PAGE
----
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Full Online Book HomeLong StoriesThe River's End - Chapter 25
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The River's End - Chapter 25 Post by :vbhnl Category :Long Stories Author :James Oliver Curwood Date :May 2012 Read :2866

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The River's End - Chapter 25


It was many minutes, after Keith's arms had closed around Mary Josephine, before he released her enough to hold her out and look at her. She was there, every bit of her, eyes glowing with a greater glory and her face wildly aflush with a thing that had never been there before; and suddenly, as he devoured her in that hungry look, she gave a little cry, and hugged herself to his breast, and hid her face there.

And he was whispering again and again, as though he could find no other word,


Duggan drew away from the door. The two had paid no attention to his voice, and the old river-man was one continuous chuckle as he unpacked Keith's horse and attended to his own, hobbling them both and tying cow-bells to them. It was half an hour before he ventured up out of the grove along the creek and approached the cabin again. Even then he halted, fussing with a piece of harness, until he saw Mary Josephine in the door. The sun was shining on her. Her glorious hair was down, and behind her was Keith, so close that his shoulders were covered with it. Like a bird Mary Josephine sped to Duggan. Great red beard and all she hugged him, and on the flaming red of his bare cheek-bone she kissed him.

"Gosh," said Duggan, at a loss for something better to say. "Gosh--"

Then Keith had him by the hand. "Andy, you ripsnorting old liar, if you weren't old enough to be my father, I'd whale the daylights out of you!" he cried joyously. "I would, just because I love you so! You've made this day the--the--the--"

"--The most memorable of my life," helped Mary Josephine. "Is that it--John?"

Timidly, for the first time, her cheek against his shoulder, she spoke his name. And before Duggan's eyes Keith kissed her.

Hours later, in a world aglow with the light of stars and a radiant moon, Keith and Mary Josephine were alone out in the heart of their little valley. To Keith it was last night returned, only more wonderful. There was the same droning song in the still air, the low rippling of running water, the mysterious whisperings of the mountains. All about them were the guardian peaks of the snow-capped ranges, and under their feet was the soft lush of grass and the sweet scent of flowers. "Our valley of dreams," Mary Josephine had named it, an infinite happiness trembling in her voice. "Our beautiful valley of dreams--come true!" "And you would have come with me--that night?" asked Keith wonderingly. "That night--I ran away?"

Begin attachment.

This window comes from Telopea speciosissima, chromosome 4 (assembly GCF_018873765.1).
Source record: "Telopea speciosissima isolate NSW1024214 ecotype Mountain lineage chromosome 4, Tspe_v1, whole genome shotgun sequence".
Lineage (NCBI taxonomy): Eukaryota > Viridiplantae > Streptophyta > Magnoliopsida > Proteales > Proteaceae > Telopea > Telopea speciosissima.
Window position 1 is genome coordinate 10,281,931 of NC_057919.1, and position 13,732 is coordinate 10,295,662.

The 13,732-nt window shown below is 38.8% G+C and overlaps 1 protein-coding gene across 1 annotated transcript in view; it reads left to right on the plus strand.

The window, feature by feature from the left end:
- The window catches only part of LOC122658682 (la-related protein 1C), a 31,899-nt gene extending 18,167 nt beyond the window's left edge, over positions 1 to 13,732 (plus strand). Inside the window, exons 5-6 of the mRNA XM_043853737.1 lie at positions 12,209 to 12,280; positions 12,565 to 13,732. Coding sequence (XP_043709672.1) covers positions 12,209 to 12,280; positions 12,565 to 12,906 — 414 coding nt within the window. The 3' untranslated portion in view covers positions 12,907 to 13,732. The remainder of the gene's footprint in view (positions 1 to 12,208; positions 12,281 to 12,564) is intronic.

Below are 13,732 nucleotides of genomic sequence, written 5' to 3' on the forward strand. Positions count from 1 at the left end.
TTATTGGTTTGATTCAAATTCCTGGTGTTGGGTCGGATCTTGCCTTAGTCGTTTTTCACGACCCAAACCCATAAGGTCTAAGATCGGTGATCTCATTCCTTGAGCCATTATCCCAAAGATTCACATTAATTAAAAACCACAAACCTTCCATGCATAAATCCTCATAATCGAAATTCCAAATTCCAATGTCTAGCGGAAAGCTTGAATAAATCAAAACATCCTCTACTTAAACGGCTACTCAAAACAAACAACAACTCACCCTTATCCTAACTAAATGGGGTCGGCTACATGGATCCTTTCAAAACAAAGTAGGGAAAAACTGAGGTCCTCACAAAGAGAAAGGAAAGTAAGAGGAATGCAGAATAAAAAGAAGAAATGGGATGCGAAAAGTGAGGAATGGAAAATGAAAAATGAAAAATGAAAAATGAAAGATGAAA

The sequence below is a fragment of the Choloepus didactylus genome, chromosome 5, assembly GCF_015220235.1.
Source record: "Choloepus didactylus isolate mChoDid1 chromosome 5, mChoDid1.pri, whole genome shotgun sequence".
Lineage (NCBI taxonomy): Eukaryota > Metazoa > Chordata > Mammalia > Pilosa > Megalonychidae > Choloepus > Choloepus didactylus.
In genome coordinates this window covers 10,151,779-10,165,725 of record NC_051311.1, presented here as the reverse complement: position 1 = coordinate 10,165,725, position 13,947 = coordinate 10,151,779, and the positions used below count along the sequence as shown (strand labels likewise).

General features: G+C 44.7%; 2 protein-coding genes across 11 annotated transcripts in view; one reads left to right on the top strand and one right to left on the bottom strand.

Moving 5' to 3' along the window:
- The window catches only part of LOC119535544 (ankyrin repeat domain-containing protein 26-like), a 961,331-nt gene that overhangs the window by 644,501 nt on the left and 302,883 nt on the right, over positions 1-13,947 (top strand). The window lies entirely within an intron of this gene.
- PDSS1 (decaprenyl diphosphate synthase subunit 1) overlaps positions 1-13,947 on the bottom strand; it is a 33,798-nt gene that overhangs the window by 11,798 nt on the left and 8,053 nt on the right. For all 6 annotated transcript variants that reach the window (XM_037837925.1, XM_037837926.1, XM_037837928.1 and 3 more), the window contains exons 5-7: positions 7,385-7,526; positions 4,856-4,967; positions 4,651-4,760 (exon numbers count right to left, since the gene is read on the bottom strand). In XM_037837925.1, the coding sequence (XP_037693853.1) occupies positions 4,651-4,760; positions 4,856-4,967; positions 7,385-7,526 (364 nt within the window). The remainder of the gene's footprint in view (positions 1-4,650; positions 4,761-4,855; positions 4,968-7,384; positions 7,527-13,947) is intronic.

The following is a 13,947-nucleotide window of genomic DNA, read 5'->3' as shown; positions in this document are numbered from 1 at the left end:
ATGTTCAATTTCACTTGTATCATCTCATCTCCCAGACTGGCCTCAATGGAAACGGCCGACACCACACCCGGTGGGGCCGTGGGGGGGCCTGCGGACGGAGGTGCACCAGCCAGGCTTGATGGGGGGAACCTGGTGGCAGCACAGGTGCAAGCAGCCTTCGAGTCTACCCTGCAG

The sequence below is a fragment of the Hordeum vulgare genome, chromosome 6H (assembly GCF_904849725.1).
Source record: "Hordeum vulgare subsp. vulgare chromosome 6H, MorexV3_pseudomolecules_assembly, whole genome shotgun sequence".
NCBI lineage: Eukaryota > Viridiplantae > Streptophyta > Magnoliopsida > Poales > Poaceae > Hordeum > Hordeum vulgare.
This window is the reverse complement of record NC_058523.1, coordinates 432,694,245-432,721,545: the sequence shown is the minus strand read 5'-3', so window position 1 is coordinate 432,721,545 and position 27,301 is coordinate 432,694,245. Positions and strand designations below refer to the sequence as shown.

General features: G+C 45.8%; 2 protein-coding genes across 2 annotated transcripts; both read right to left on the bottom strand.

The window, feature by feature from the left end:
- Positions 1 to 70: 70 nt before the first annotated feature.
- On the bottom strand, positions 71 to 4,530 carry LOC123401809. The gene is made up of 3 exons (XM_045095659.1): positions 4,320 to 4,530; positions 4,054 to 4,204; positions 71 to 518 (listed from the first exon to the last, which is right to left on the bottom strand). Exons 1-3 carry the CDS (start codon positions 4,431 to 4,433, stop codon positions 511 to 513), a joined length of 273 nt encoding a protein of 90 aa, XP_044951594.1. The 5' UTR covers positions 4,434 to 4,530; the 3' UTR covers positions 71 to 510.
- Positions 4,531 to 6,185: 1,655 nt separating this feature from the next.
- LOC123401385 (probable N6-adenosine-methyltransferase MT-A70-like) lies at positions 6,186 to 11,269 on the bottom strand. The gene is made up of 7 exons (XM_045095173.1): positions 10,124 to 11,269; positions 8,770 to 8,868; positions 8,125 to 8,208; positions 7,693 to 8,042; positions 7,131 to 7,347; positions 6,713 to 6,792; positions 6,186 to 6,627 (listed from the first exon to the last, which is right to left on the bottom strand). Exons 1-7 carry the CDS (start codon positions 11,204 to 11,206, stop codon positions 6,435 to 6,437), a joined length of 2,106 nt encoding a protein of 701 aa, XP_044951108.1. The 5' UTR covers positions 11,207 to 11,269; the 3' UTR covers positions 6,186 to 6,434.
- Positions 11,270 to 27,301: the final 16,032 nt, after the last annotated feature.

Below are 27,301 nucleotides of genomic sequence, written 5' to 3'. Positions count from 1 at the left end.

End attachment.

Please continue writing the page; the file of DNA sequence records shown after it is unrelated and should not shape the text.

"Yes. I didn't hear you go. And at last I went to your door and listened, and then I knocked, and after that I called to you, and when you didn't answer, I entered your room."

"Dear heaven!" breathed Keith. "After all that, you would have come away with me, covered with blood, a--a murderer, they say--a hunted man--"

"John, dear." She took one of his hands in both her own and held it tight. "John, dear, I've got something to tell you."

He was silent.

"I made Duggan promise not to tell you I was here when he found you, and I made him promise something else--to keep a secret I wanted to tell you myself. It was wonderful of him. I don't see how he did it."

She snuggled still closer to him, and held his hand a little tighter. "You see, John, there was a terrible time after you killed Shan Tung. Only a little while after you had gone, I saw the sky growing red. It was Shan Tung's place--afire. I was terrified, and my heart was broken, and I didn't move. I must have sat at the window a long time, when the door burst open suddenly and Miriam ran in, and behind her came McDowell. Oh, I never heard a man swear as McDowell swore when he found you had gone, and Miriam flung herself on the floor at my feet and buried her head in my lap.

"McDowell tramped up and down, and at last he turned to me as if he was going to eat me, and he fairly shouted, 'Do you know--THAT CURSED FOOL DIDN'T KILL JUDGE KIRKSTONE!'"

There was a pause in which Keith's brain reeled. And Mary Josephine went on, as quietly as though she were talking about that evening's sunset:

"Of course, I knew all along, from what you had told me about John Keith, that he wasn't what you would call a murderer. You see, John, I had learned to LOVE John Keith. It was the other thing that horrified me! In the fight, that night, Judge Kirkstone wasn't badly hurt, just stunned. Peter Kirkstone and his father were always quarreling. Peter wanted money, and his father wouldn't give it to him. It seems impossible,--what happened then. But it's true. After you were gone, PETER KIRKSTONE KILLED HIS FATHER THAT HE MIGHT INHERIT THE ESTATE! And then he laid the crime on you!"

"My God!" breathed Keith. "Mary--Mary Josephine--how do you know?"

"Peter Kirkstone was terribly burned in the fire. He died that night, and before he died he confessed. That was the power Shan Tung held over Miriam. He knew. And Miriam was to pay the price that would save her brother from the hangman."

"And that," whispered Keith, as if to himself, "was why she was so interested in John Keith."

He looked away into the shimmering distance of the night, and for a long time both were silent. A woman had found happiness. A man's soul had come out of darkness into light.

James Oliver Curwood's novel: River's End

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